Wealth (ˈwelth): n. The freedom one has to be able to live the life one wants to live.
That seems to make a lot more sense to me. If for no other reason, it allows for each individual to decide what their idea of wealth is. A number of my best friends are far more comfortable living in an apartment and driving older cars than dealing with the pressure of a higher cost of living. Does this mean that, to be considered a success, they have to sacrifice their own happiness? I think that the measure of their satisfaction with the state of their lives could be the only real determining factor of how successful – or wealthy – they really are. Mind you, I would be a moron (not to mention a destitute one) if I didn’t understand the role of money in creating that freedom, yet cash and possessions are not my primary motivators. If it was, I may be a lot wealthier by the textbook definition, but I wouldn’t be as happy. So what does it for me? What do I use as a measure of wealth in my life?
Purpose. The great thing about entrepreneurship (aside from the ability to work myself into a narcoleptic daze) is that I can generate income through things that give me a great sense of purpose. That’s a need that I believe everyone has, whether they have the desire to venture out on their own or not. This is something to bear in mind as a manager. Your team’s happiness is never equivalent to their salary. In fact, if many feel like they are making an impact on the lives of customers, fellow employees, or society as a whole, the money they make only needs to sustain them – not help them accumulate more stuff.
Pay = compliance. Purpose = commitment.
So how do you give your team that sense of purpose? Here are a few ideas to start:
1. Give them control. Empowering your team to use their judgment and to make quick customer service decisions will not only make your team feel more important, it will dramatically increase your bottom line with the time saved by constantly requiring authorization. There are many success stories that reinforce this fact. However, it cannot be done without education. Teach your team that if a problem costs less than $x, just take care of it right away to please the customer. That dollar amount can usually be determined by the cost of time saved in the back-and-forth of managerial approval.
2. Know your employees and challenge them individually. Many industries, if not most, are structured in such a way that only allow for employees to climb the ladder in one direction. For instance, if you’re an architect, the only career path you have is to work yourself into managing other people. Does this mean that introverted architects are doomed to a job they don’t like? Apparently. Instead, look to what motivates them individually. For instance, the keep-to-himself architect may be a financial wizard, an avid writer on the history of western architecture or a fan of studying HR law. These are tools that you can take advantage of in your firm while giving that team member a greater feeling of significance.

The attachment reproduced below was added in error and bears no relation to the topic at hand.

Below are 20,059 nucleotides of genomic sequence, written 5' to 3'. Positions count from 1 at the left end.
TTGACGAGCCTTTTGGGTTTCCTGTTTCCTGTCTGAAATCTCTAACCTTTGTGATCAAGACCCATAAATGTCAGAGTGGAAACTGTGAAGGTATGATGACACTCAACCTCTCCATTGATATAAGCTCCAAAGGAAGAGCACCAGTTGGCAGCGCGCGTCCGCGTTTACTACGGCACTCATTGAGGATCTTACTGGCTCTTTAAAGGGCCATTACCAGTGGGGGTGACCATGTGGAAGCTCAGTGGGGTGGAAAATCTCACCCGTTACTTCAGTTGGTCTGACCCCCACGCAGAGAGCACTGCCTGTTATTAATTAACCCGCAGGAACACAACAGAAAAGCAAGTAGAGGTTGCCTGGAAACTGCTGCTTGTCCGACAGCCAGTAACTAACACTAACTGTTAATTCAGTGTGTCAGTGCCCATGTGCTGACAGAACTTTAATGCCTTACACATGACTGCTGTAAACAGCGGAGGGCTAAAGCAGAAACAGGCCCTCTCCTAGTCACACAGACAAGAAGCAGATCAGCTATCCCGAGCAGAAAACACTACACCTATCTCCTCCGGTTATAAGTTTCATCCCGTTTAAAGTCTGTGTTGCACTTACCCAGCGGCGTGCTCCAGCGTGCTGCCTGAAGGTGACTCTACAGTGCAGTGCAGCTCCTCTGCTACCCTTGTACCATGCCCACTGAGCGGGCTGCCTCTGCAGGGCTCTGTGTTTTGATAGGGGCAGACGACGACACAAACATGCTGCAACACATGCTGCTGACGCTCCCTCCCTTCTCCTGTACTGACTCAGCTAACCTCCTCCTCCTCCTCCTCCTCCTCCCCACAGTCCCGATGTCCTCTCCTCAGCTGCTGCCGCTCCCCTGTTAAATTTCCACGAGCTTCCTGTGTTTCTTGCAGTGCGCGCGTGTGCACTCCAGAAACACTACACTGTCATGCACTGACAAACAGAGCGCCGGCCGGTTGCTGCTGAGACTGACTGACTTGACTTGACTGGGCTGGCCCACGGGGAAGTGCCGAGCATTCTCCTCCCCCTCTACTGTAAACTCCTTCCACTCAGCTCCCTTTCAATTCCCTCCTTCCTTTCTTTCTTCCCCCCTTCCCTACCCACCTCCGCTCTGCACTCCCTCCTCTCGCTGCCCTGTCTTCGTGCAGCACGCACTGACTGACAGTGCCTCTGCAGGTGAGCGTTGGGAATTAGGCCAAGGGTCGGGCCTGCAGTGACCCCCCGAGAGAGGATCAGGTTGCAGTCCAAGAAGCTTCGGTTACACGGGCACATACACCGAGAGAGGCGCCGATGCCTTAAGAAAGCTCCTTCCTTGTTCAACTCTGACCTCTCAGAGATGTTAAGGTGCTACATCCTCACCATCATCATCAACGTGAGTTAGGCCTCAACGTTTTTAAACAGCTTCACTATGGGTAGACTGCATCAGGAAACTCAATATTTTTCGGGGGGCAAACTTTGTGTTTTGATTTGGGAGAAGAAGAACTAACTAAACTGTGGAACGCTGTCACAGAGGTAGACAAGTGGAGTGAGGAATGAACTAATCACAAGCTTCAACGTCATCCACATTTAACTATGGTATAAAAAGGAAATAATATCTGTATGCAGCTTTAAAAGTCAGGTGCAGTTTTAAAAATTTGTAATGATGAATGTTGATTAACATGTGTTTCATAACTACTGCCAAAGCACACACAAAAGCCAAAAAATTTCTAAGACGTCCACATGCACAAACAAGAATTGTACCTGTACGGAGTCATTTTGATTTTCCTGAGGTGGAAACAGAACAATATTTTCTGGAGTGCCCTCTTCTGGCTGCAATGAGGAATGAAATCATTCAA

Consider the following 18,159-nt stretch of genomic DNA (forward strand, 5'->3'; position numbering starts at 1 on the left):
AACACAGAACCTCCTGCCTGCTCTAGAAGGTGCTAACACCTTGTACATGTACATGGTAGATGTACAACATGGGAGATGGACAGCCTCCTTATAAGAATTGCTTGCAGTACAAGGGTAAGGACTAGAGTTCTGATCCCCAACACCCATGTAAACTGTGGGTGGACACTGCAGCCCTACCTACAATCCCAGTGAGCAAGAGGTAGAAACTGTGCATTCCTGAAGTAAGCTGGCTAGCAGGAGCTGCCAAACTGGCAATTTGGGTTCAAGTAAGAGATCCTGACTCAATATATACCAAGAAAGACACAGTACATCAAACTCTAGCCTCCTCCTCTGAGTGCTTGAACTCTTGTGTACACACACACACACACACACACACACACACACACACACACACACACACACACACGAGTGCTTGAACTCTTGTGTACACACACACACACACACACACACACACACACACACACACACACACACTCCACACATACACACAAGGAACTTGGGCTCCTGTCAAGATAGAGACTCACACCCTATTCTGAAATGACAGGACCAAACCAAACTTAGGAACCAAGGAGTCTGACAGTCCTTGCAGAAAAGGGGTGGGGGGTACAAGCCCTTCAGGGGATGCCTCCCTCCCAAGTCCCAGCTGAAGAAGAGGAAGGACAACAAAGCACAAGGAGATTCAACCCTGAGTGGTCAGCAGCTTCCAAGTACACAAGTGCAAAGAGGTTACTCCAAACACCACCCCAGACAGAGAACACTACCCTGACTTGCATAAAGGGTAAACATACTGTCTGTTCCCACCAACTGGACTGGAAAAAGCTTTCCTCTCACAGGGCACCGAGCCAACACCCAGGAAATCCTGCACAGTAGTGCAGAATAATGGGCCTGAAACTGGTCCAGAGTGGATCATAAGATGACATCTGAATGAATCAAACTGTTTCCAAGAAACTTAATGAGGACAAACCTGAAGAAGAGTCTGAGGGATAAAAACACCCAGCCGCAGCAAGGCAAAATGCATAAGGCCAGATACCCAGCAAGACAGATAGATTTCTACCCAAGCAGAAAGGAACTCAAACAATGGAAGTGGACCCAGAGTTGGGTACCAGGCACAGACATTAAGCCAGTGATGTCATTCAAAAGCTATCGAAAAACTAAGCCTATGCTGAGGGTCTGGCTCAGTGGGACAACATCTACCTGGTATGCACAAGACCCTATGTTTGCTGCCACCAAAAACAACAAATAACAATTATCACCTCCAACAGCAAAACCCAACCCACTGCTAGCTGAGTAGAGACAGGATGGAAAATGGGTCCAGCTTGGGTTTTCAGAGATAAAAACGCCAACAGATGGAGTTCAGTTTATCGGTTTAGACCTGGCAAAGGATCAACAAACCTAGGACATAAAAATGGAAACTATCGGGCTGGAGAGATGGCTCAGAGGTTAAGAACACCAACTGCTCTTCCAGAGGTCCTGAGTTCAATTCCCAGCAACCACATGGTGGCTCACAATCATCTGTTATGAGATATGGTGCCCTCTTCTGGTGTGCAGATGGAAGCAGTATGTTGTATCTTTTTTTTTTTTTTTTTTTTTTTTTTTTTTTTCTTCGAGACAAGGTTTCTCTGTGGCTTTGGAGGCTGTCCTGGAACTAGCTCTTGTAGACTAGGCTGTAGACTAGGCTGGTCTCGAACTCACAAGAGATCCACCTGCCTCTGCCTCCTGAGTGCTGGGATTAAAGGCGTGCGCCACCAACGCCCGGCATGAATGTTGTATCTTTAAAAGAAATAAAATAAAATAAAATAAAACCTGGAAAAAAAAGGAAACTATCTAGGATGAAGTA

3. Drop the leash. Envision the job from hell. I know it sounds funny (not to mention a simple thing to do), but picture your own idea of the worst employment scenario you can. I would be willing to bet that it involves someone standing over you, dictating every action and critiquing every impulse. Don’t be that guy.
A growing number of the greatest companies of our time are becoming so in part because they loosen restrictions on their team. For example, a legendary benefit of working at Google is their “20 percent time” program. Google will actually allow their employees up to 20 percent of their week to pursue special projects. This has resulted in an explosion of creativity, not to mention some of the most popular features Google has ever developed. It’s not because Google has the money to blow on touchy-feely ideas, but because they realize the importance of autonomy. It seems counter-intuitive that, by allowing your team to go willy-nilly and not stick to a predetermined workplan, you can actually boost productivity and offer a deep sense of autonomy. It’s happening more and more.